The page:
Two years ago, I tested Ali’s grasp of reality. It was on a whim while driving down the road after she asked me, “Are fireflies real?” The question made me realize how unrealistic some real things are, and how believable some imaginary things can be.
I mean really. A bug whose butt rhythmically lights up?
A lot changes in two years, though, and I was curious as to the shift in her perceptions. So I printed out my original reality test of twenty-five items, then added fifteen more. She was giddy about the game, and totally didn’t remember doing it two years ago. This time, out of forty questions, she got five wrong, giving her an official reality grade of 88% (after rounding.) So, progressing from four to six years old increased her reality grasp from a C- to a B+.
(Hopefully two years of studying will make a more drastic impact when she’s in college.)
So – let’s compare kids, compare notes, and see what seems to be the least believable reality and the most believable farce.
I inquired about each item in this form: “Are princesses real or pretend?”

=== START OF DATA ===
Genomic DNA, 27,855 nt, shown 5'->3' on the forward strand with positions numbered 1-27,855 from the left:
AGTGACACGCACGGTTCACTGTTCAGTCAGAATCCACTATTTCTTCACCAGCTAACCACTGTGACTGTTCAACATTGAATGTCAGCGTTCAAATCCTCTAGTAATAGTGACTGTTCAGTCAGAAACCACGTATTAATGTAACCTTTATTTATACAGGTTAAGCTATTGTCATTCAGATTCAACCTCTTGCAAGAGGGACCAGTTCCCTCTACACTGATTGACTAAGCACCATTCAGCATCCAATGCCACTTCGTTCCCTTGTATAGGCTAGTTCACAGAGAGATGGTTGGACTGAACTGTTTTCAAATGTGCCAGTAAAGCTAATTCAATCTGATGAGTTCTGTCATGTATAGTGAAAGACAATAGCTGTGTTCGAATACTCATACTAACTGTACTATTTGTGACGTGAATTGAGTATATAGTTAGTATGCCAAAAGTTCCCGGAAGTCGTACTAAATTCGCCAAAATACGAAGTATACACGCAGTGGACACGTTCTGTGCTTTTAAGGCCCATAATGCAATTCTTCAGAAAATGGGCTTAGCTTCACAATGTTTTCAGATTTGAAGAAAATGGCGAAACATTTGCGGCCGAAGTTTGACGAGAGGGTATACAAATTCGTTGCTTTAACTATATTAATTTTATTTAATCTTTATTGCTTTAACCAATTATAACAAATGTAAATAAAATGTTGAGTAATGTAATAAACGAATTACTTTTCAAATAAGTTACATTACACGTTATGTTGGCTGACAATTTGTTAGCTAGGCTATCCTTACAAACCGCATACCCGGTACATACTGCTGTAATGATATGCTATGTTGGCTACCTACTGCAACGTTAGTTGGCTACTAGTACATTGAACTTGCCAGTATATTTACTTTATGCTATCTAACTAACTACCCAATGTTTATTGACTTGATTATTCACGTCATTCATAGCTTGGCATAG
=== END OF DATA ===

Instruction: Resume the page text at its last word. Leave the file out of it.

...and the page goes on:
Here’s the list:
- Police Men
- Kings and Queens
- George Washington
- Goldilocks and the Three Bears
- Lightning McQueen
- Flying Carpets
- Dora and Diego
- Clifford the Big Red Dog
- Turkish Delight
- Roller Coasters
- Wimpy Kid
- Daddy’s Work
An interesting difference in her six-year-old answers and four-year-old answers were that on the ones she knew, she was much more confident and amused that I would even ask (“Silly Mommy! Of course China is real!”) But on the ones that she wasn’t sure about, she was much more hesitant to answer completely.
Such as on Magic, her answer was “Well, maybe, because I kind of believe Fairies are real, so if Fairies are real, then magic would have to be real.”
And on Fairies, she said, “Well, I got a note from the Tooth Fairy, and Giann [The Babysitter] told me that she saw a fairy once and I don’t think she was kidding.”
On Wimpy Kid, she got mad at me. “But you TOLD me that it was a diary that a little boy wrote!! You didn’t SAY that he wasn’t a REAL boy!!”
Other than that, she got Robots wrong for the second time (clearly I need to take this kid on a factory field trip), wasn’t sure about Stepmothers, and didn’t know what Genies were (I forgot we haven’t watched Aladdin.)
But I struck the genie off her record for explaining that “dinosaurs used to be real.”
So. Go quiz your kids. Report back how old they are, what they got wrong, and what surprised you the most about their grasp of reality.
I’ll be waiting here for your official reports.